The Commission noted that an order to restore lost pay is governed by the provisions of subsections 391 (3) and (4) of the Act which are in the following terms:

391 Remedy – reinstatement etc.

Order to restore lost pay

(3) If the FWC makes an order under subsection (1) and considers it appropriate to do so, the FWC may also make any order that the FWC considers appropriate to cause the employer to pay to the person an amount for the remuneration lost, or likely to have been lost, by the person because of the dismissal.

(4) In determining an amount for the purposes of an order under subsection (3), the FWC must take into account:

  • the amount of any remuneration earned by the person from employment or other work during the period between the dismissal and the making of the order for reinstatement
  • the amount of any remuneration reasonably likely to be so earned by the person during the period between the making of the order for reinstatement and the actual reinstatement.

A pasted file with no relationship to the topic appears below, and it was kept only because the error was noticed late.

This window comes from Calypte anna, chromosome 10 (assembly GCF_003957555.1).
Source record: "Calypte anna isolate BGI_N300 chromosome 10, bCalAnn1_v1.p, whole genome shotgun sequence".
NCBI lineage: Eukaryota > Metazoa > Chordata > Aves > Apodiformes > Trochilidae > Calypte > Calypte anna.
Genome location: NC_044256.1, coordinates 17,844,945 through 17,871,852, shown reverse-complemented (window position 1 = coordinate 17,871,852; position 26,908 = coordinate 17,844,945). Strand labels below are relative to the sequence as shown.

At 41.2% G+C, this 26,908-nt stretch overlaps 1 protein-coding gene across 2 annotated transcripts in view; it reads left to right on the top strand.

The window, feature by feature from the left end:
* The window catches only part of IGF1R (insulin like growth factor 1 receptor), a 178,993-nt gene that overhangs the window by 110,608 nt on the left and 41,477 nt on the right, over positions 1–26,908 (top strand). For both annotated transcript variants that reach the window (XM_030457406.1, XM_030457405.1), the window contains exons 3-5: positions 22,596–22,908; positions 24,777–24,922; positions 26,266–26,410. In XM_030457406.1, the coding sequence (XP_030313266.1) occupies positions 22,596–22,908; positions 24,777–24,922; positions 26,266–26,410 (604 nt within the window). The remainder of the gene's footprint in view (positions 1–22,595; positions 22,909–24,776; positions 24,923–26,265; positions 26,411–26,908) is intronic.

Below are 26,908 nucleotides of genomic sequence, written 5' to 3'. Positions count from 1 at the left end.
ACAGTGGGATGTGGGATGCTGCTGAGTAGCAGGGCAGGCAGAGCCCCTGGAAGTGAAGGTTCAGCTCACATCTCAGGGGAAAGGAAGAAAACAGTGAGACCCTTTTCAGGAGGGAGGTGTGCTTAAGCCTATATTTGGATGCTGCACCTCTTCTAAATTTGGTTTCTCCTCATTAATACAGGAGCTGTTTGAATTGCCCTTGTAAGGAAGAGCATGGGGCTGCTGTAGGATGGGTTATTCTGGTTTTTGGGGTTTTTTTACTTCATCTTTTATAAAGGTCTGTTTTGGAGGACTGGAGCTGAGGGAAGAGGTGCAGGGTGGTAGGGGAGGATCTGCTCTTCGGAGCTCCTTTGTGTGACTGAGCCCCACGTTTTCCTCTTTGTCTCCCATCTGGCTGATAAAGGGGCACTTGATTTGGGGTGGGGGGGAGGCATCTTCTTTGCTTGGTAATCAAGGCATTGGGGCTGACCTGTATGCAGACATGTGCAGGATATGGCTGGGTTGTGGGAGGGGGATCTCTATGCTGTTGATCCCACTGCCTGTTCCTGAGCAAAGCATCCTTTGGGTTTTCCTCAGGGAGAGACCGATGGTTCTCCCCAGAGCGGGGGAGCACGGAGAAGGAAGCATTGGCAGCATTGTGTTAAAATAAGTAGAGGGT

The Commission found that it is clear from the terms of subsections 391 (3) and (4) of the Act that an order to restore lost pay is confined to provide an amount for the remuneration lost, or likely to have been lost, by the person because of the dismissal[2]. Consequently, the amount of an order to restore lost pay must represent actual, identified remuneration that was lost because of the dismissal, or remuneration that would be considered to be likely to have been lost because of the dismissal. Therefore, the amount could either be the identified actual loss or an amount not actually identified as a loss, but considered likely to represent the amount of the loss.

In deciding what amount (if any) ought to be awarded to restore lost pay, the Commission was not prepared to adopt either of the parties’ respective methods for calculation, nor the amounts proposed by the parties (being, $3,314 by Ryan Wilks and $24,372 or $24,965 by the Applicant). In particular, the Commission rejected the deductions made by Ryan Wilks in respect to amounts received by the Applicant in the form of Newstart allowances and income protection insurance payments. Further, the Commission rejected the Applicant’s proposition that the calculation should include an adjustment for a three per cent increase on the Consumer Price Index. The Commission determined that the amount to be paid to the Applicant in accordance with Order 3, should be $17,758.00 (gross). This amount was ordered to be paid in addition to all other amounts that the Applicant had received from Ryan Wilks, including the $3,314.00 that was paid to the Applicant in November 2019.